I was posting flyers through my local neighborhood when I found a couple of Mother’s Day cards in a local store. It was a small shop, hipster-run, and the cards were locally made, and I realized that this fit most of my qualifications for a good purchase, so I bought a card and sent it in the mail a few days ago, so my mom would receive it by this Sunday.
Cards are funny things– a folded piece of paper.
Don’t get me wrong, I love a good card.
Only, how does one properly convey senitiment over something like that?
My mother is the kind of woman who I can look at and say, “How did she do it?”
And how did she? Five children under the age of five, a mediocre support system, demanding family members…and she homeschooled? Plus she did all the laundry. And all the cooking. And literally all of the cleaning. Laundry for seven people, friends. Food, three times a day, for at least five children…and often more, when we lugged friends home.
How did she do it?
Upon reflection, I come from a long line of women with this same impossible knack for achieving more than what is humanly possible.
My grandmother, widowed young with three small girls, functioning as main caretaker for her father soon thereafter…how did she do it? How did she care for them and tell them stories and make them their Easter baskets? How did she manage to keep them safe and well-fed and make all of their Halloween costumes and tell them stories about Poland and teach them their prayers, all by herself? I don’t know. But she did.
My great aunt Stephanie, herself a mother of three children, waking up early every morning to cook at the restaurant she owned and operated for years…but not excluding the holiday celebrations my mother and her sisters still rave about. Tables full of handmade cakes! People crammed wall to wall! Every window steamed! Santa Claus! Stephanie did more than make parties…she deeply imprinted a narrative of love and celebration into the memories of three fatherless girls.
And the stories stretch beyond them, up the family tree. My great-grandfather was married and widowed and he had small children and needed help raising them; so he found a woman from Poland (like him) and married her and, from most accounts I have heard, left her to raise his previous children and the child they conceived together pretty much alone. How did she do it? How did she manage to care for four children in a new, mysterious land, without the support of the man who fathered all of these children, without her native language? I don’t know. But, they never forgot her. Her stories were told to their children…and now to me, their children. Maybe one day, if I have children, too, I will go once more to the cemetery, like my mother goes every year with her sisters, to clean the graves and share the stories of these women, brave, strong, compassionate women, who changed the world because they changed their circumstances from bleak to beautiful time and time and time again.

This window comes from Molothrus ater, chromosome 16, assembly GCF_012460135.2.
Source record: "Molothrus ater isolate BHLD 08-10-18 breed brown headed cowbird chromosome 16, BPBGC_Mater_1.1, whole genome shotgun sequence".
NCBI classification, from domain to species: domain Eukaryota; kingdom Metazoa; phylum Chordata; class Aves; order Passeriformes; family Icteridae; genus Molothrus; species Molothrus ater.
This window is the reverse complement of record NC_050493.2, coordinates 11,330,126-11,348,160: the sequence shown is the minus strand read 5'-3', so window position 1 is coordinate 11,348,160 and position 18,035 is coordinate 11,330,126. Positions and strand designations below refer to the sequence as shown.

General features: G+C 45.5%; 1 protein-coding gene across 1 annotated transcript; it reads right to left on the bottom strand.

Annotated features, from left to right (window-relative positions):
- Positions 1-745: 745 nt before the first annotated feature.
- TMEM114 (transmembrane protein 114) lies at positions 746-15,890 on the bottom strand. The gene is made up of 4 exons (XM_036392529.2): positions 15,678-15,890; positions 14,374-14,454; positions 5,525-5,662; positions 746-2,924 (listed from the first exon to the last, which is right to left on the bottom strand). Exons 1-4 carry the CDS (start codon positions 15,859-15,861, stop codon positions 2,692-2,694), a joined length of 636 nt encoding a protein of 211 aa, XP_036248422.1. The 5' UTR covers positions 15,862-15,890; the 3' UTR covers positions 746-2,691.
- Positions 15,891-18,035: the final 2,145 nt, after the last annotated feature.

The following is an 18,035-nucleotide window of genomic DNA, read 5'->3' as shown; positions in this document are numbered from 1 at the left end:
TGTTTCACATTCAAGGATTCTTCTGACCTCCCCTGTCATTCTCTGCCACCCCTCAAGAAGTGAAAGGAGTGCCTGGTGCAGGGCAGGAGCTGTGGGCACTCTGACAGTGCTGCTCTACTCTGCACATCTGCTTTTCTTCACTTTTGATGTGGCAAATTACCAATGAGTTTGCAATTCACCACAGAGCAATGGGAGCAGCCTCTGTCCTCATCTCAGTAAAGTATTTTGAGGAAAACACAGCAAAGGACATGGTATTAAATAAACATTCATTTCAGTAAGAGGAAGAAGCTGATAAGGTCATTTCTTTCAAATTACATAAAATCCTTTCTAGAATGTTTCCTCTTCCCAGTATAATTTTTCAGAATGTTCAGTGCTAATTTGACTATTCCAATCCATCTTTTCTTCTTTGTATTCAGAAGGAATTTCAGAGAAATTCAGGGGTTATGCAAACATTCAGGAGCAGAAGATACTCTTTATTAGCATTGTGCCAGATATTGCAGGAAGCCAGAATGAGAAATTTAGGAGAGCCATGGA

There is a saying, from Jesus, recorded in the Bible, that we remember at every mass.
Jesus, talking to his disciples, says, “This is my body,” and he hands them bread, “given up for you.”
Are these not also the words of the mother?
I think it is so. A bishop reverently once pointed it out to me.
My mother, a small woman, blonde like me, gave up all for us. I remember tracing her veins when I sat in her lap as a child, twisting her engagement ring’s singular diamond around and around her finger. Her hands are more worn now, and the veins are more pronounced; a life of service will do that to you. She has to stop at the bathroom in every store we visit when we shop. Often this exasperates me. I wish I was quicker to remember my beautiful, treasured siblings and remember that we are the reason behind her sensitive bladder. Her back is weak, from lifting us when we were children. This is her body, given up for us.
She gave us everything she had. And still she makes the holidays at our house, inviting friends and family for new memories. And still she comes home from sewing club and fills me in on all the latest gossip so that I can get the latest stories without doing all the heavy lifting. And just today she told me I had better not forget to grab a curtain from a friend’s house, because she meant to hem it for him, and didn’t want to forget.
She used to pull my brother’s socks off, every night, just the way he liked, as a bedtime ritual. Once, for my aunt’s wedding, she made me a flower girl dress. Literally how?? She would have had 4 babies at the time–two of them baby twins. The dress had layers and layers of pink ruffles and lace. I was almost afraid to wear it, because it was too fancy, I thought. She always buys chocolate milk so that, in case one of our particular friends visits, it will be in the refrigerator (chocolate milk is his favorite).
These stories and a hundred more. Hundreds of stories that are made up of moments and hours and days and on to moths and years and decades.
And my card says something like, “Happy Mother’s Day,” which is just about the weakest thing I can think to write for the women who pour themselves out for their communities.
But, I did it anyway.
The card has a cat on it.
Happy Mother’s Day, to the women who have made me and the women who have made the women who have made me. You are my heroes, my unsung, unpaid, up-at-all-hours-of-the-night heroes. God love you all. On earth and those in heaven. Amen.